Wildfire smoke air quality alert


The Air Quality Index (AQI) in the Puget Sound region has worsened. Take action to raise awareness and implement measures to reduce your exposure to wildfire smoke.

Breathing wildfire smoke can contribute to adverse health effects, especially for those with certain preexisting health conditions and those who are sensitive to air pollution.

Steps for everyone to take during periods of elevated wildfire smoke:

  1. Supervisors and instructors inform personnel and students of worsening air quality and guidance to limit impacts.Airnow.gov air quality reading 235 AQI
  2. Stay hydrated by drinking water.
  3. Stay inside, if possible, in a room with filtered air (HEPA preferable) with the doors and windows closed. Select a location with an air conditioner if it is too warm to stay inside with the windows closed.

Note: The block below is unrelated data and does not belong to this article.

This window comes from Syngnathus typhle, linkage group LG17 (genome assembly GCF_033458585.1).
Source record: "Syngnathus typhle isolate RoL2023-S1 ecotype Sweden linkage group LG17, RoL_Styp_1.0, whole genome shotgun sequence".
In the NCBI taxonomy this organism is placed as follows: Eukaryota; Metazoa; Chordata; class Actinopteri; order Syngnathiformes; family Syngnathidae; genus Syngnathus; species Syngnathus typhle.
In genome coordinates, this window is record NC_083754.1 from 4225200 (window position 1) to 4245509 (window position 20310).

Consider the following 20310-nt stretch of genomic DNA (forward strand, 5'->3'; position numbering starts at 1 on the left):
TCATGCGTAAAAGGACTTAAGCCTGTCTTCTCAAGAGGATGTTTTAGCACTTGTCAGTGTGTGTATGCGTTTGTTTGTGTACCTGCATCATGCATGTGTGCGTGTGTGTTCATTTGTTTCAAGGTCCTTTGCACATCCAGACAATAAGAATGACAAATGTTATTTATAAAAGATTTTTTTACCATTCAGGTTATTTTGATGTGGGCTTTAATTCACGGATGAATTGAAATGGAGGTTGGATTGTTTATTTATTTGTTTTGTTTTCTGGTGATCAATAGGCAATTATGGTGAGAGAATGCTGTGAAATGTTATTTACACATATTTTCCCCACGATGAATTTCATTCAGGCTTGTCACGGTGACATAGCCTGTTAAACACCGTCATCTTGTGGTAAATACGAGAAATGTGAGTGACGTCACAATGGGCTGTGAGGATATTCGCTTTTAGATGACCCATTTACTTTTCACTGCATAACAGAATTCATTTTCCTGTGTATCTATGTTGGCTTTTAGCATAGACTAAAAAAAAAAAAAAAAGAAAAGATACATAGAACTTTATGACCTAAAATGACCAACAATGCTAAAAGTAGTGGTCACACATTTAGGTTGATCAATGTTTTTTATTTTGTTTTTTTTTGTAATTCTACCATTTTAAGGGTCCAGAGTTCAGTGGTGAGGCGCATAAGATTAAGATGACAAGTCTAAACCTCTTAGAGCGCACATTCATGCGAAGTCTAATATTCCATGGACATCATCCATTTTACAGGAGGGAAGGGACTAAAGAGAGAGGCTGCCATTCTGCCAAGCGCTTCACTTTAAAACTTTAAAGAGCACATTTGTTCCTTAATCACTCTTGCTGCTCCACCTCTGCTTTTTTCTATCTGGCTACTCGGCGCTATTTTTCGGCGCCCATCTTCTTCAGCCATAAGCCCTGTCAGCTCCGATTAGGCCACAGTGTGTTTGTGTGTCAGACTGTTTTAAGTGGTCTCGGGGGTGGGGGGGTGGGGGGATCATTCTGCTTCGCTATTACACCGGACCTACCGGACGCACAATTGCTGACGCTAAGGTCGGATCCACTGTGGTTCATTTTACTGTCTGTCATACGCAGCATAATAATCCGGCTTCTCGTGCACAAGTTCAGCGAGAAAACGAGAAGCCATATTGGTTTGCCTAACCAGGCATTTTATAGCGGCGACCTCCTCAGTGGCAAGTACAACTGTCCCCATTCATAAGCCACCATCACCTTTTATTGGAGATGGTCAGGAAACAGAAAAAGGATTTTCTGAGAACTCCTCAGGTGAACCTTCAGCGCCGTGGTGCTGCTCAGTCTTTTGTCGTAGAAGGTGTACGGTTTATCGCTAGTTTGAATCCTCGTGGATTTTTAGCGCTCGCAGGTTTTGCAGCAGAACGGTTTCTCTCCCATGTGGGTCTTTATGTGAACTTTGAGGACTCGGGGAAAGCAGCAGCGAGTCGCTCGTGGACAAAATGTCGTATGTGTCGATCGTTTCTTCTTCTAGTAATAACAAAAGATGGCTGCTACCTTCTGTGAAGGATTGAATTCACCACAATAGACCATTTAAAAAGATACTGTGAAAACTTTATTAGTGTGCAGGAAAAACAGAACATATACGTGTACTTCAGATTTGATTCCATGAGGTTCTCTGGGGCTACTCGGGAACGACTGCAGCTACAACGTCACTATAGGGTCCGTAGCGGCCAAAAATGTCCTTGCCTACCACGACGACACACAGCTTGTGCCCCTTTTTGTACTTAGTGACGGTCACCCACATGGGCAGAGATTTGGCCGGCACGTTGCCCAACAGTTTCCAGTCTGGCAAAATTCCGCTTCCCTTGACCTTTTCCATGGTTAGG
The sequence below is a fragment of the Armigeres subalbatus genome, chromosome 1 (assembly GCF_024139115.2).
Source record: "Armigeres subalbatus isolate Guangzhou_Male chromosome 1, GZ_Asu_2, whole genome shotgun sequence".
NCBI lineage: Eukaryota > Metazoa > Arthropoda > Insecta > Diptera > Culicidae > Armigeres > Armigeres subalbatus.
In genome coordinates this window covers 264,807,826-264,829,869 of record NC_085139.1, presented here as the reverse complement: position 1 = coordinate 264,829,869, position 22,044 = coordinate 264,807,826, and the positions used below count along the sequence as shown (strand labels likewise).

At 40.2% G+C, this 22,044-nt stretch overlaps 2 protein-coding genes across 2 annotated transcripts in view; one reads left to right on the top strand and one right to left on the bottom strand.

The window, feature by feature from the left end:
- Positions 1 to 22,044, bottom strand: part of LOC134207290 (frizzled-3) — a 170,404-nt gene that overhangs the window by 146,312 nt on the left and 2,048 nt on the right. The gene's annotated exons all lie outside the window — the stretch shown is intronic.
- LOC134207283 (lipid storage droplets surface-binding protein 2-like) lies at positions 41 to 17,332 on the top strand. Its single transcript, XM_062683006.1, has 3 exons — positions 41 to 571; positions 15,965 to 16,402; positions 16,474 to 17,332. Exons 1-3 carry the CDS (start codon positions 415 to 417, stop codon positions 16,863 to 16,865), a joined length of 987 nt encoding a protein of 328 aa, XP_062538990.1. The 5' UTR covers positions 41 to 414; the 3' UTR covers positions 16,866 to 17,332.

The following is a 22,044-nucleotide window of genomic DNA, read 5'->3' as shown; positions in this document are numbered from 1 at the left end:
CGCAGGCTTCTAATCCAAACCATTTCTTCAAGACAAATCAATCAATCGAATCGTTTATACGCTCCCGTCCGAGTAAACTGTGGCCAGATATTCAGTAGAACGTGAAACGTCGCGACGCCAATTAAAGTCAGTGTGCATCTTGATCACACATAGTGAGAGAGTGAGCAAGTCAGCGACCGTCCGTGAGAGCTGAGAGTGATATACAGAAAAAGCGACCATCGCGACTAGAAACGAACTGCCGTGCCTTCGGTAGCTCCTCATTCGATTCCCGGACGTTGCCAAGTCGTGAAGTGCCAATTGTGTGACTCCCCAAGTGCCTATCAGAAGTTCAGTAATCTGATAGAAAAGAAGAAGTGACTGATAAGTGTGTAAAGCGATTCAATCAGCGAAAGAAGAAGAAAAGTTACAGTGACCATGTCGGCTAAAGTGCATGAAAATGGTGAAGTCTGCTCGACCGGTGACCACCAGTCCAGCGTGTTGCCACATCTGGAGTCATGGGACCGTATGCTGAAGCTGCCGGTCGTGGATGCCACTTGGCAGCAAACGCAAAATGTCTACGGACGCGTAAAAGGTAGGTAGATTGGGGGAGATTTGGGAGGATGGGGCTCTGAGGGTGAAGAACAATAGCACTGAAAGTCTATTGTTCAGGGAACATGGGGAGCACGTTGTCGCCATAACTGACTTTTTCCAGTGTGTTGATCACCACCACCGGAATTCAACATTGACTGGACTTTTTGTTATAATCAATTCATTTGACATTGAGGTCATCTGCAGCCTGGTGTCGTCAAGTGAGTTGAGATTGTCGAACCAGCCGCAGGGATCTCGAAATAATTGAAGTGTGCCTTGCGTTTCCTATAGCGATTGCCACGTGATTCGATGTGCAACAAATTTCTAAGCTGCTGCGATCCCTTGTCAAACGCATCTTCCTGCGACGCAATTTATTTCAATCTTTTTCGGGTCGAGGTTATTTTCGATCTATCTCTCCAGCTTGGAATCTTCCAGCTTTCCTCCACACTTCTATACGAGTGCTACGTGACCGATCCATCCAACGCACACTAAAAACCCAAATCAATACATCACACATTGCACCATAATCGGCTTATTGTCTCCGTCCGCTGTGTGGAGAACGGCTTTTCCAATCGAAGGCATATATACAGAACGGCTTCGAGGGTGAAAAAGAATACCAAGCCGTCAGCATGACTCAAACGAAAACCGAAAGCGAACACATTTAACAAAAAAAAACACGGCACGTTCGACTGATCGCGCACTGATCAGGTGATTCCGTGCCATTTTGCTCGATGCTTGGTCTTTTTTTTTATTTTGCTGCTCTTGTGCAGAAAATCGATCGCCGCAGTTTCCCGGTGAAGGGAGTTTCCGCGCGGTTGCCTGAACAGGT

4. Do not add to indoor air pollution. Avoid the use of aerosol sprays and vacuuming, which can increase indoor air particle levels.
  5. Do not overexert yourself and avoid outdoor strenuous activities so you can reduce how much smoke you inhale.
  6. Wearing an N95 or KN95 respirator can reduce the amount of smoke particles you inhale.
  7. Know your air quality. The AirNow.gov website is the preferred way to check your local air quality. Select the Fire and Smoke Map to monitor levels closest to your specific location.
  8. Stay tuned to local media for changes in smoke or weather conditions. 

Supervisors of outdoor workers, please ensure of the following

  1. Training: Communicate wildfire smoke hazards by notifying personnel of the worsening air quality and ensure personnel complete the EH&S Wildfire Smoke Safety training initially and annually.
  2. Respiratory protection: Inform personnel of the option to voluntarily use respiratory protection and provide respiratory protection upon request.

The EH&S Wildfire Smoke Safety website provides additional safety information for personnel working outdoors for more than one hour who may be reasonably expected to be exposed to wildfire smoke.

Contact EH&S at airquality@uw.edu or (206) 543-7388 with questions.